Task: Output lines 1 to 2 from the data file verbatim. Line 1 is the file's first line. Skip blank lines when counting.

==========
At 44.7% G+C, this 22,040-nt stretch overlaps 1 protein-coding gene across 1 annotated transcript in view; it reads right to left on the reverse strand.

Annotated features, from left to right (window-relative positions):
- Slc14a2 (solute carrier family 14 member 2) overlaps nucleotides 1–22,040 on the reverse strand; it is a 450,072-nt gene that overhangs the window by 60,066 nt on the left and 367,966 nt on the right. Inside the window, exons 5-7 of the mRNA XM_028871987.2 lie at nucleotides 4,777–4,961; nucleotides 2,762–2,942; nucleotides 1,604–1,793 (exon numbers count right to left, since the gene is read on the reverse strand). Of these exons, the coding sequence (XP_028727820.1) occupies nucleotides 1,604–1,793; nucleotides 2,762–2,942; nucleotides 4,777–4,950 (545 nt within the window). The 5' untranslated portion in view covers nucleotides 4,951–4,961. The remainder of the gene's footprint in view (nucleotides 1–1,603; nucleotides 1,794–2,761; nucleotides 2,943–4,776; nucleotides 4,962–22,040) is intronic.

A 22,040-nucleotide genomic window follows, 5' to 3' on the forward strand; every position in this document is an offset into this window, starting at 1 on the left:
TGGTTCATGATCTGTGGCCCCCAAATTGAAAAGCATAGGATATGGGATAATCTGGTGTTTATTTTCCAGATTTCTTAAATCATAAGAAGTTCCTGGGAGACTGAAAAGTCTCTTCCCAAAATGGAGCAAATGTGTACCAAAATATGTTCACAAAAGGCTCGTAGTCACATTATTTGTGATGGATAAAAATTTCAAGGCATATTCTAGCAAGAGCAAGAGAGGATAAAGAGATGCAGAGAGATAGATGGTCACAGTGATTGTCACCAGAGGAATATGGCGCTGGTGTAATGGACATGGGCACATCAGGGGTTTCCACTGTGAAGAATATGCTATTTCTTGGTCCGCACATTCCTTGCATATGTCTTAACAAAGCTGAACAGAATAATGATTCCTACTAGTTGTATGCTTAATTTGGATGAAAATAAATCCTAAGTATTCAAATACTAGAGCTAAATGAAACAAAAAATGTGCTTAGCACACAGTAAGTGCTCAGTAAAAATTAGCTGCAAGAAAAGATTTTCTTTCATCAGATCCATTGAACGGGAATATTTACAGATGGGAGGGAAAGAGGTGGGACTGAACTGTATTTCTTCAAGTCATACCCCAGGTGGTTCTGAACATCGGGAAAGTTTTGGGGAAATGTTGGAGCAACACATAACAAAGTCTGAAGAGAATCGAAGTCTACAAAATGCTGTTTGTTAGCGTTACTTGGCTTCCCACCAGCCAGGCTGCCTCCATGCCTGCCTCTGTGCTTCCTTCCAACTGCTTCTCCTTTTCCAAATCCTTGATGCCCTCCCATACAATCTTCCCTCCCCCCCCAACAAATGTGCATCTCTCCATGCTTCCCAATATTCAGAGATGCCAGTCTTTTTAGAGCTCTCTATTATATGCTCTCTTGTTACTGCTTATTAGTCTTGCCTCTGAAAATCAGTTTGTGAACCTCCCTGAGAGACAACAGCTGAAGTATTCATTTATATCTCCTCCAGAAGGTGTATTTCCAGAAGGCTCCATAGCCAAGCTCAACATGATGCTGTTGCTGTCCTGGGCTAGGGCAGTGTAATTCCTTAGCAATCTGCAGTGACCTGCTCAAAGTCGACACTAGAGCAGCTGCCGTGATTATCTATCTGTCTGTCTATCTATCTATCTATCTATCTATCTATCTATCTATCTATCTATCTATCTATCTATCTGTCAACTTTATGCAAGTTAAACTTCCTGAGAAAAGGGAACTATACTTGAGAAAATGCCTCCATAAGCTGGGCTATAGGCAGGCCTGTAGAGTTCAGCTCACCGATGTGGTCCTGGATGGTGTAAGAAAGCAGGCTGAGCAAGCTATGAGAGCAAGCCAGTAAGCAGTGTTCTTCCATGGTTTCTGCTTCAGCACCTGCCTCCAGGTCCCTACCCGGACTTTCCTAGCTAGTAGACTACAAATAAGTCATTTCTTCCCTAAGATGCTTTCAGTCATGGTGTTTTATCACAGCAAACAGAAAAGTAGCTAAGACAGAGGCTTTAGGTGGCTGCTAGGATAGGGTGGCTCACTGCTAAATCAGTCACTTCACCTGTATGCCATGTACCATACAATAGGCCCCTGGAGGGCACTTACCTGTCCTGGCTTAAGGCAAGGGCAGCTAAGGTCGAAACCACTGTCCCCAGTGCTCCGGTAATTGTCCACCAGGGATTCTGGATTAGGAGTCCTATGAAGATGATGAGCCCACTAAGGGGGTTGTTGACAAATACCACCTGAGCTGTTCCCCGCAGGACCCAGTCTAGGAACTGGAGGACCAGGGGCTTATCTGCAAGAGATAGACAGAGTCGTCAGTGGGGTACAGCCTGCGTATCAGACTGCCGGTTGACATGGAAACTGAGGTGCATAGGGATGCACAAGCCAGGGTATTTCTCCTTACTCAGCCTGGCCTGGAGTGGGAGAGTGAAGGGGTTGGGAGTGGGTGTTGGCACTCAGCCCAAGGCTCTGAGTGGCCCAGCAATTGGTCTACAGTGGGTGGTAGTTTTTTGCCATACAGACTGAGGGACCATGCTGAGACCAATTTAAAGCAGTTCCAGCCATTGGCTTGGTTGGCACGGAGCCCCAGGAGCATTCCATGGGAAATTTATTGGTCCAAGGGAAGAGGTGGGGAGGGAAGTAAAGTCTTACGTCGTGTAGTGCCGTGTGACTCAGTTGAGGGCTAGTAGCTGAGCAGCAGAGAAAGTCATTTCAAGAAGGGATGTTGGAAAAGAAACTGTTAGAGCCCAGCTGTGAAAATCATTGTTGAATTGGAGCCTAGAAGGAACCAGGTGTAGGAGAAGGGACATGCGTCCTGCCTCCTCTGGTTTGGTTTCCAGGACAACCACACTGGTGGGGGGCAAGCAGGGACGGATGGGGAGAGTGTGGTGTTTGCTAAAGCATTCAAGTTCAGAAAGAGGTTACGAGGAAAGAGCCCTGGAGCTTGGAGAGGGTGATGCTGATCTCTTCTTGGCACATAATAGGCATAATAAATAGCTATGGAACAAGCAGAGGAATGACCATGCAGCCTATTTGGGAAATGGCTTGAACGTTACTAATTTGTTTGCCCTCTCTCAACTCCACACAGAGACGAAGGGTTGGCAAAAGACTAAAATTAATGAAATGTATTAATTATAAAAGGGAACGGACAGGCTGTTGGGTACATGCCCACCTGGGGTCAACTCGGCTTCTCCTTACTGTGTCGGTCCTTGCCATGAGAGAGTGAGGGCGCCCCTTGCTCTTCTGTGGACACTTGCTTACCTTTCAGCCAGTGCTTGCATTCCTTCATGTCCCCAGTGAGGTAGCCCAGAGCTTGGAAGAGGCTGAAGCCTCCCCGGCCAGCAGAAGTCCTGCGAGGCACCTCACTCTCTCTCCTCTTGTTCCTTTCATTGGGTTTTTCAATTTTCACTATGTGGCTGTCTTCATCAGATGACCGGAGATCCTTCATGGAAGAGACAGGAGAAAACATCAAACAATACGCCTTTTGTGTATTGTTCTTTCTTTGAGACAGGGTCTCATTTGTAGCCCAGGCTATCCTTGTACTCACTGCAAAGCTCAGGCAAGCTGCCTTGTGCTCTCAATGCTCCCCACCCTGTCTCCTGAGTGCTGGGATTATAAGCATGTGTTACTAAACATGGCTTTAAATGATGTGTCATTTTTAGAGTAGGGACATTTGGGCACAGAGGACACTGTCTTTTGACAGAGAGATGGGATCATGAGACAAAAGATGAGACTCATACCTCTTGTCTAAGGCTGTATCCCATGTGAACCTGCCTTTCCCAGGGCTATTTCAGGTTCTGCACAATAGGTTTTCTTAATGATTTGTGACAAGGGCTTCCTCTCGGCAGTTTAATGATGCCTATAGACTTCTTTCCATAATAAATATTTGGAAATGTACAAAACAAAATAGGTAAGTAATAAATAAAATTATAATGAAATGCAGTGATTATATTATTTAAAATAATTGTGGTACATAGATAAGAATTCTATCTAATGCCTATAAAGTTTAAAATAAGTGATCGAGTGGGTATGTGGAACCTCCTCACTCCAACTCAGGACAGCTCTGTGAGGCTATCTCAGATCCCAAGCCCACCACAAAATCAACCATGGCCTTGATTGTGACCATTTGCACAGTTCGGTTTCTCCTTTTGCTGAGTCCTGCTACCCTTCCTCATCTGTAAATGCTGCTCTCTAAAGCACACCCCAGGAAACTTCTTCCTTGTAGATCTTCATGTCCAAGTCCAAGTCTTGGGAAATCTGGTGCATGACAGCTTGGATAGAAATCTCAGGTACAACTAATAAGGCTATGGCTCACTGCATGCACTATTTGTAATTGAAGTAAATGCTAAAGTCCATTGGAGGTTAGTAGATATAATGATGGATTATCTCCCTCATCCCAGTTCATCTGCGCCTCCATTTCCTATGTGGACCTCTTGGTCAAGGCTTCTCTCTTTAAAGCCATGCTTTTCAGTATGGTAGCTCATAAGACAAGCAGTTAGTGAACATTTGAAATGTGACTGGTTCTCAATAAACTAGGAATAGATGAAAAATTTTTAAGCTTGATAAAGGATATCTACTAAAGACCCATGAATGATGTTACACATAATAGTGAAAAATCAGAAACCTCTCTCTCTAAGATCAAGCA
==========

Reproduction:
At 44.7% G+C, this 22,040-nt stretch overlaps 1 protein-coding gene across 1 annotated transcript in view; it reads right to left on the reverse strand.

Annotated features, from left to right (window-relative positions):